Custody schedules that work for your family

custody schedules
Posted by the coparently team on September 12, 2014

Nobody sees it coming, but when it does, divorce is hard to handle for everyone involved, including your children. If there's one thing divorced parents can agree on, it's that they need to come to an agreement that works best for their children. Below we will discuss how to make custody schedules that work best for your family, tips on how to make shared parenting work, and resources to help you make the best of it all.

Developing a Custody Schedule

Joint custody, or co-parenting, is essentially shared custody, where the child custody order grants custody rights to both parents. With this type of custody order, each party is considered a custodial parent. Benefits include that each parent gets the equitable amounts of time with the child (based on the agreement), maintaining a tight bond. It also allows for a frequent visitation schedule, which is proven to be less stressful on some children. Risks include potential commute hassle. Sometimes parents don't realize that children have things they'd rather be doing than driving to and from their parents houses two or three times per week. This is especially important when the child begins participating in after-school activities and developing friendships outside of school.

Another potential risk is that the child won't get the benefit of a home base, which may cause him/her to feel like a perpetual visitor in the parent's home. This is not an ideal option for parents who have trouble working together as it requires communication and collaboration to set consistent rules in both locations for the child to succeed.

Example Schedules

It should be noted, that what works for one family may not work for yours. Also, if you have multiple children of different ages, for example, what works for your 16 year-old son may not work for your 3 year-old daughter.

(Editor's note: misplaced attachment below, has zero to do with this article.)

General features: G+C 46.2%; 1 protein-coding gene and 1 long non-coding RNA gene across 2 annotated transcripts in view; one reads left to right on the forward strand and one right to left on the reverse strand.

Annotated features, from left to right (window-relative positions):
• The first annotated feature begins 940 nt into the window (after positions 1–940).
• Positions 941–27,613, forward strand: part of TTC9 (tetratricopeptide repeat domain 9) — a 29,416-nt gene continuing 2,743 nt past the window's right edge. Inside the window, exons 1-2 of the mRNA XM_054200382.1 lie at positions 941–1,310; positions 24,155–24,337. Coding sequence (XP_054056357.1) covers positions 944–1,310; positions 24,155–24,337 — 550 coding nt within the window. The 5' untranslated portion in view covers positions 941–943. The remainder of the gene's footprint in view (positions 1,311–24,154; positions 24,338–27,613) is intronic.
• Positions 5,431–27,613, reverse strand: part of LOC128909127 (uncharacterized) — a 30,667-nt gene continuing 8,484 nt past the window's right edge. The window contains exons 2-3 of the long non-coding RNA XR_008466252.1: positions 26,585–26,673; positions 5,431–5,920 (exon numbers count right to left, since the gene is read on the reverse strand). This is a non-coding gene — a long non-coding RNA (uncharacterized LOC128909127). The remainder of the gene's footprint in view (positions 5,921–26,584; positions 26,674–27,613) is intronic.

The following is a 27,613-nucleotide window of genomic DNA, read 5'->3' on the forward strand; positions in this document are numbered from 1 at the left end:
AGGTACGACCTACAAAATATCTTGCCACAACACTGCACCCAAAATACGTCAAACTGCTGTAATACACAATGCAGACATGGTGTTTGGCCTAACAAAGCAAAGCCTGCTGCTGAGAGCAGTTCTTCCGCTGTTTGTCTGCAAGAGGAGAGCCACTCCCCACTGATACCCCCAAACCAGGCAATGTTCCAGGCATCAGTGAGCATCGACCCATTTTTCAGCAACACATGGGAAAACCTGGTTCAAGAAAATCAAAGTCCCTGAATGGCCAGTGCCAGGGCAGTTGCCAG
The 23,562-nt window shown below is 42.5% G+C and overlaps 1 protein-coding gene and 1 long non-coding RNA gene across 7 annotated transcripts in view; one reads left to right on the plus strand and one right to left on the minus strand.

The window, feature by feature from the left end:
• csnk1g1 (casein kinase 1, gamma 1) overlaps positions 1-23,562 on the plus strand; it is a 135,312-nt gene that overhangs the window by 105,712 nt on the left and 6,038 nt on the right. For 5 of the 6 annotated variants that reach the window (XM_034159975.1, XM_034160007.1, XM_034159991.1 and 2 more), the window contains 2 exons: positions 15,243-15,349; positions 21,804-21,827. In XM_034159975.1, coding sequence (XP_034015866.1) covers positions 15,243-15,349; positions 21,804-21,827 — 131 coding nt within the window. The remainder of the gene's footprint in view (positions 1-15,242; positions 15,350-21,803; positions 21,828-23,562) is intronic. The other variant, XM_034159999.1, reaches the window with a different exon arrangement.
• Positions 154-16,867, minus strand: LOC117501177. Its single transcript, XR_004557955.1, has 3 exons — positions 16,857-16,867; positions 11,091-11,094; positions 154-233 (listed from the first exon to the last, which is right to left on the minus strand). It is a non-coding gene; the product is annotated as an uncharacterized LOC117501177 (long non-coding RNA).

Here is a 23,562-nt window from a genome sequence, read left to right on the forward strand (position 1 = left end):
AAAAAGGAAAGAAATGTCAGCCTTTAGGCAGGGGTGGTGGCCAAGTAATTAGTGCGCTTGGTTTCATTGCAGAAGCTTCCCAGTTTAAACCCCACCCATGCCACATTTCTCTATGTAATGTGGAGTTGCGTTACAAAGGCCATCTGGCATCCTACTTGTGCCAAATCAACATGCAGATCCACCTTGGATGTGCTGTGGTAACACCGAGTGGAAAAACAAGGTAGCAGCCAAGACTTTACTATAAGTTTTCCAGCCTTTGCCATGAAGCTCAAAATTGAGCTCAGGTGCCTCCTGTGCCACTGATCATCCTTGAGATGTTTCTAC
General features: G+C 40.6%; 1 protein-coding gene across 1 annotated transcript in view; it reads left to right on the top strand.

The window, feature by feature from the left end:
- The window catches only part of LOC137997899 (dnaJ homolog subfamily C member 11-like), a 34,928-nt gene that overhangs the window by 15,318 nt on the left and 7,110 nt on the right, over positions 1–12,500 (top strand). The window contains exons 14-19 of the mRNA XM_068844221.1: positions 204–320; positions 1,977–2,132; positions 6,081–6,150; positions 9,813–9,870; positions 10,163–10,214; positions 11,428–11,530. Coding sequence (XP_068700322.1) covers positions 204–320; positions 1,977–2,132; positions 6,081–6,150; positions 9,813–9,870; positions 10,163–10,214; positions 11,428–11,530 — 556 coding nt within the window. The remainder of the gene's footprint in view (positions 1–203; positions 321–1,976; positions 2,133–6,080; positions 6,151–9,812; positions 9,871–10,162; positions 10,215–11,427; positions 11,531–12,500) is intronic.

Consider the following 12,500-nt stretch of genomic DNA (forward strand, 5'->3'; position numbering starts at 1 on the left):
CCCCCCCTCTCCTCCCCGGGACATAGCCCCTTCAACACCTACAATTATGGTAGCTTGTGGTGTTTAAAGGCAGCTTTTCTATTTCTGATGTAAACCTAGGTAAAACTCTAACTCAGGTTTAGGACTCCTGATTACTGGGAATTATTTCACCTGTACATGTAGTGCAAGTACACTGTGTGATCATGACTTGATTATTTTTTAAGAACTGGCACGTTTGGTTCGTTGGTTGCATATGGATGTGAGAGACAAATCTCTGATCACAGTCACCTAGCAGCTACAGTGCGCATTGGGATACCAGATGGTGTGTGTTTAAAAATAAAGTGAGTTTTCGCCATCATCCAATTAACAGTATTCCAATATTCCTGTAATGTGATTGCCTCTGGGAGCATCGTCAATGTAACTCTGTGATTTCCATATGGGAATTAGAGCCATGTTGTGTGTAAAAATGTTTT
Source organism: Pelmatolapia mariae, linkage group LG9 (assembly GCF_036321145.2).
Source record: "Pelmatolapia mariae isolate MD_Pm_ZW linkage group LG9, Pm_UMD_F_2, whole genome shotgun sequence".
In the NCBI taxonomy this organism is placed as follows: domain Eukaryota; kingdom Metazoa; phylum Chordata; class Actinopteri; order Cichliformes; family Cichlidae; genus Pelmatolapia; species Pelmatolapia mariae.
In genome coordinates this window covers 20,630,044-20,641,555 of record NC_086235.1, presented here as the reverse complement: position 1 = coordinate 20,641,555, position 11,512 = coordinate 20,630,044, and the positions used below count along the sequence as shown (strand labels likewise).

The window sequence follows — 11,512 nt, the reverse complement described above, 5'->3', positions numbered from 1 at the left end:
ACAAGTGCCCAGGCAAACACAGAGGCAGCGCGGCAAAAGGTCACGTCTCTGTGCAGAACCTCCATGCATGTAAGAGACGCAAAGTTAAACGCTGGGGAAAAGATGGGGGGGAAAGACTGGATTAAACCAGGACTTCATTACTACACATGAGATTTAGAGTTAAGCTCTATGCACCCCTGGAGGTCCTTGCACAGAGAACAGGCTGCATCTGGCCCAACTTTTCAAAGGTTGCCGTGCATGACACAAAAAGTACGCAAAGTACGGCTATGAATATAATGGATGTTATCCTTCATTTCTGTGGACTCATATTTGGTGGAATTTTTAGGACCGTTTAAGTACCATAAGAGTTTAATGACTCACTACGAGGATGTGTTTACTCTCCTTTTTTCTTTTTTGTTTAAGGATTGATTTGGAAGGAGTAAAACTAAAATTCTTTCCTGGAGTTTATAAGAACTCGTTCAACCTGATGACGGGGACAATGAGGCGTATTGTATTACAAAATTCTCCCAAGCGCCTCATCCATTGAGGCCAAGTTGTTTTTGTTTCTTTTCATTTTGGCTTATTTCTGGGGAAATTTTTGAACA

Alternating weeks: each parent gets the child for an entire week every-other week.

Alternating visit with a weekly visit: each parent gets the child every-other week, but the co-parent gets one evening visit on a weekday during their "off week."

Alternating weeks with extended overnight stay: During one parent's week, the child leaves for a day or two to stay with the other parent and then returns. This is good for children who have high levels of stress when away from one parent for too long.

The 2-2-3 schedule: each parent gets the child for 2 days, then one parent gets the child for three and it rotates each week. There are many variations of this schedule which adjusts the frequency or length of visitation, including: 3-3-4-4 and 2-2-5-5 rotations.

How to Make it Work

The most important thing to keep in mind, is that you must be willing to work with your co-parent to make your child's life as fulfilling and easy as possible. You must be flexible, a schedule that works in the school year may not work during the summer months.

There are several tools out there that have been designed to help co-parents approach shared custody in an organized and professional manner. offers many great tools, such as:

- Custody Calendar: the coparently custody calendar helps parents keep track of their children's activities and their own obligations. It's every child's nightmare to be left behind due to some form of miscommunication between the two parents, make sure that it doesn't happen to yours. The calendar offers a color coded system with a unique acknowledge and approval option so parents can verify that they are always on the same page.

- Keep your children out of the middle by maintaining professional communication with the co-parent communication tool.

- Co-parent expenses: A very stressful topic regardless of divorce, money can certainly be a touchy subject among co-parents. coparently offers a tool so each parent can add expenses that they've paid or are responsible for so that there are no questions about fairness.

- Co-parent Contacts: An easy-to-use online directory with all of the contact information from medical doctors to best friends.

As you can see, there are several tools, schedules, and methods that work for various types of families. Your responsibility is to find the options that suit your child's needs best.

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